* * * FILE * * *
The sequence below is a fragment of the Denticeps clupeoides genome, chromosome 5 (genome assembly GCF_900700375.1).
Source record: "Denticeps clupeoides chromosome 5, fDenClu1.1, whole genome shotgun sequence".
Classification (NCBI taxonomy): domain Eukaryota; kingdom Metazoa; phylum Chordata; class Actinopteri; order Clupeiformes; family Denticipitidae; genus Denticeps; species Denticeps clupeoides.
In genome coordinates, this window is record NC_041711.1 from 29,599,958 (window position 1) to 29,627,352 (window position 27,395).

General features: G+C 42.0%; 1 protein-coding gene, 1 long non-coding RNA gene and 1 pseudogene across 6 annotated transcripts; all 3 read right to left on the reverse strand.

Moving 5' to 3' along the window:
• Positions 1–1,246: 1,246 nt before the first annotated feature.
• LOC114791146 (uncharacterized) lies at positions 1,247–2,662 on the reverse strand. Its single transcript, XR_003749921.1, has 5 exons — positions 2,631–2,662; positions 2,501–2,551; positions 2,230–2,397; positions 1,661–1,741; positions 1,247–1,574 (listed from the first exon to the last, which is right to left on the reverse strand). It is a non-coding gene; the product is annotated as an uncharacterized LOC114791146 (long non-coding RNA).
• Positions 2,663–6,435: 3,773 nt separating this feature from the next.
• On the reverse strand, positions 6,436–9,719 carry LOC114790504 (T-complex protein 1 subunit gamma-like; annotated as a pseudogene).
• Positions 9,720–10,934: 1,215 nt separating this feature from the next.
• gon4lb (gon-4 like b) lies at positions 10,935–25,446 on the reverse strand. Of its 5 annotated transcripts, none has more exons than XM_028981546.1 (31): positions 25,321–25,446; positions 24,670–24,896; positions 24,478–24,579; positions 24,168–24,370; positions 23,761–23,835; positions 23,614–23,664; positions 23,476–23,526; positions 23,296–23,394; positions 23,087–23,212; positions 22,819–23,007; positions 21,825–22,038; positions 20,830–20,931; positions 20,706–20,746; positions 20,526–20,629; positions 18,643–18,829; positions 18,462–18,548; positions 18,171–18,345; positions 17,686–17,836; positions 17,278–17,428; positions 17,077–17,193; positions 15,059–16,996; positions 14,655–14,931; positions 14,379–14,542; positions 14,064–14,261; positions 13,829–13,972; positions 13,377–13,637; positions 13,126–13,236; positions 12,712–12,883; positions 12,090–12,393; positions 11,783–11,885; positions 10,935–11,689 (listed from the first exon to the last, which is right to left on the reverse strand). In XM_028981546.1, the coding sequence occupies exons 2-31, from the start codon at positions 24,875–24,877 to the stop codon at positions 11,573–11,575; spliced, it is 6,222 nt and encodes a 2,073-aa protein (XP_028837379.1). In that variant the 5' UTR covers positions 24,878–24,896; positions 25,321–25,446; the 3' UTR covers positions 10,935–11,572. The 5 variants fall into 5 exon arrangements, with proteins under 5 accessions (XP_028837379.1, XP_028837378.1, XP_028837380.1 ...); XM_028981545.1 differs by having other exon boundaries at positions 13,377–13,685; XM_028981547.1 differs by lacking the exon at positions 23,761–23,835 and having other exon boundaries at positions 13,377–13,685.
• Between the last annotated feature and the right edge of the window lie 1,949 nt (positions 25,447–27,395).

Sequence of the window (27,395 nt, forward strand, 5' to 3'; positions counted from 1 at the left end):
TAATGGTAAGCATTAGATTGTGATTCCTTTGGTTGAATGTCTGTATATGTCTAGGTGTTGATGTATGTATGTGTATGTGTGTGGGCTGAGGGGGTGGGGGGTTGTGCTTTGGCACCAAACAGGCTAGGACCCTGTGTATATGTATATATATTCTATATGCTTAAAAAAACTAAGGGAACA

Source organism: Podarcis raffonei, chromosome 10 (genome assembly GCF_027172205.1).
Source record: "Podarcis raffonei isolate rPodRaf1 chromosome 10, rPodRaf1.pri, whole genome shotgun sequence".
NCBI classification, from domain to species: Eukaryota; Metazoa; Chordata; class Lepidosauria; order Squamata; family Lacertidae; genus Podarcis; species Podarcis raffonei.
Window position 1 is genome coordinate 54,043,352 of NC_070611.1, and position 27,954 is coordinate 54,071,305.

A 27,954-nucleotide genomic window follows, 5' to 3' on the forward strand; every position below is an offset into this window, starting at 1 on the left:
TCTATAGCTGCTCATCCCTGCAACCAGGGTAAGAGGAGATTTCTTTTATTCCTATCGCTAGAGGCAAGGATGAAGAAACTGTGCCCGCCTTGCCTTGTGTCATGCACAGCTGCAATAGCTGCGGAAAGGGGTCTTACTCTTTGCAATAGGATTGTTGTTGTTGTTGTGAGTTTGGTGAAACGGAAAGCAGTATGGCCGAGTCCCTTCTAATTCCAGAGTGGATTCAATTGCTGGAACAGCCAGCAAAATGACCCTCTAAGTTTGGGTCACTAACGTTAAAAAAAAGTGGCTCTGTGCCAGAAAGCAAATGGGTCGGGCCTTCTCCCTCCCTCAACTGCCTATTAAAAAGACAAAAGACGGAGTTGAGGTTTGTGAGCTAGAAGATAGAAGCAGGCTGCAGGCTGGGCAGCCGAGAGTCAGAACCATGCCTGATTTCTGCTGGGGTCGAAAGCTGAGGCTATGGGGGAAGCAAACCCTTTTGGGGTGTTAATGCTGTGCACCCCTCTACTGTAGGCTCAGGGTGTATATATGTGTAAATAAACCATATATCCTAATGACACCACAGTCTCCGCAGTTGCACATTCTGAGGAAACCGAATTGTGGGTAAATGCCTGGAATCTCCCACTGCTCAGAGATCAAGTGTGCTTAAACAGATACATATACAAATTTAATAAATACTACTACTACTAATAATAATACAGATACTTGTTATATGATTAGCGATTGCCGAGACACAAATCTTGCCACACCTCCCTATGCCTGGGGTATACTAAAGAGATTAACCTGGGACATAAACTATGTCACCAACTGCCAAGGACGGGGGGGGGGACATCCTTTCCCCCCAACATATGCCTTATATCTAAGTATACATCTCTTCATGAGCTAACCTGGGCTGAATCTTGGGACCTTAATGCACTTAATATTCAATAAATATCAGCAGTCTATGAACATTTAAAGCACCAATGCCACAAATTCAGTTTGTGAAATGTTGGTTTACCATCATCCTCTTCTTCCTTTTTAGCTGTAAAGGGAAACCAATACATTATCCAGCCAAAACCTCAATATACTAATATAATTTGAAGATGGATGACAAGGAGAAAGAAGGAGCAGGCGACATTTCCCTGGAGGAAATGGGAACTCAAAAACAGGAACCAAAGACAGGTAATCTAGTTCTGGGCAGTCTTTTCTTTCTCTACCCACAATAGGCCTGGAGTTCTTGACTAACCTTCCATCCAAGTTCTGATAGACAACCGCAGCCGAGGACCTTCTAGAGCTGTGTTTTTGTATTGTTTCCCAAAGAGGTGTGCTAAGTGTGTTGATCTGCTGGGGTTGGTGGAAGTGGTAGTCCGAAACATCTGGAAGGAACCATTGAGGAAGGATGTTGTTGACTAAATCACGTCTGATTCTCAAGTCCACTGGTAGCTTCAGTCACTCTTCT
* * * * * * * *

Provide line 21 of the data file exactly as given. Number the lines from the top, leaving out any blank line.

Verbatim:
TCTATAGCTGCTCATCCCTGCAACCAGGGTAAGAGGAGATTTCTTTTATTCCTATCGCTAGAGGCAAGGATGAAGAAACTGTGCCCGCCTTGCCTTGTGTCATGCACAGCTGCAATAGCTGCGGAAAGGGGTCTTACTCTTTGCAATAGGATTGTTGTTGTTGTTGTGAGTTTGGTGAAACGGAAAGCAGTATGGCCGAGTCCCTTCTAATTCCAGAGTGGATTCAATTGCTGGAACAGCCAGCAAAATGACCCTCTAAGTTTGGGTCACTAACGTTAAAAAAAAGTGGCTCTGTGCCAGAAAGCAAATGGGTCGGGCCTTCTCCCTCCCTCAACTGCCTATTAAAAAGACAAAAGACGGAGTTGAGGTTTGTGAGCTAGAAGATAGAAGCAGGCTGCAGGCTGGGCAGCCGAGAGTCAGAACCATGCCTGATTTCTGCTGGGGTCGAAAGCTGAGGCTATGGGGGAAGCAAACCCTTTTGGGGTGTTAATGCTGTGCACCCCTCTACTGTAGGCTCAGGGTGTATATATGTGTAAATAAACCATATATCCTAATGACACCACAGTCTCCGCAGTTGCACATTCTGAGGAAACCGAATTGTGGGTAAATGCCTGGAATCTCCCACTGCTCAGAGATCAAGTGTGCTTAAACAGATACATATACAAATTTAATAAATACTACTACTACTAATAATAATACAGATACTTGTTATATGATTAGCGATTGCCGAGACACAAATCTTGCCACACCTCCCTATGCCTGGGGTATACTAAAGAGATTAACCTGGGACATAAACTATGTCACCAACTGCCAAGGACGGGGGGGGGGACATCCTTTCCCCCCAACATATGCCTTATATCTAAGTATACATCTCTTCATGAGCTAACCTGGGCTGAATCTTGGGACCTTAATGCACTTAATATTCAATAAATATCAGCAGTCTATGAACATTTAAAGCACCAATGCCACAAATTCAGTTTGTGAAATGTTGGTTTACCATCATCCTCTTCTTCCTTTTTAGCTGTAAAGGGAAACCAATACATTATCCAGCCAAAACCTCAATATACTAATATAATTTGAAGATGGATGACAAGGAGAAAGAAGGAGCAGGCGACATTTCCCTGGAGGAAATGGGAACTCAAAAACAGGAACCAAAGACAGGTAATCTAGTTCTGGGCAGTCTTTTCTTTCTCTACCCACAATAGGCCTGGAGTTCTTGACTAACCTTCCATCCAAGTTCTGATAGACAACCGCAGCCGAGGACCTTCTAGAGCTGTGTTTTTGTATTGTTTCCCAAAGAGGTGTGCTAAGTGTGTTGATCTGCTGGGGTTGGTGGAAGTGGTAGTCCGAAACATCTGGAAGGAACCATTGAGGAAGGATGTTGTTGACTAAATCACGTCTGATTCTCAAGTCCACTGGTAGCTTCAGTCACTCTTCT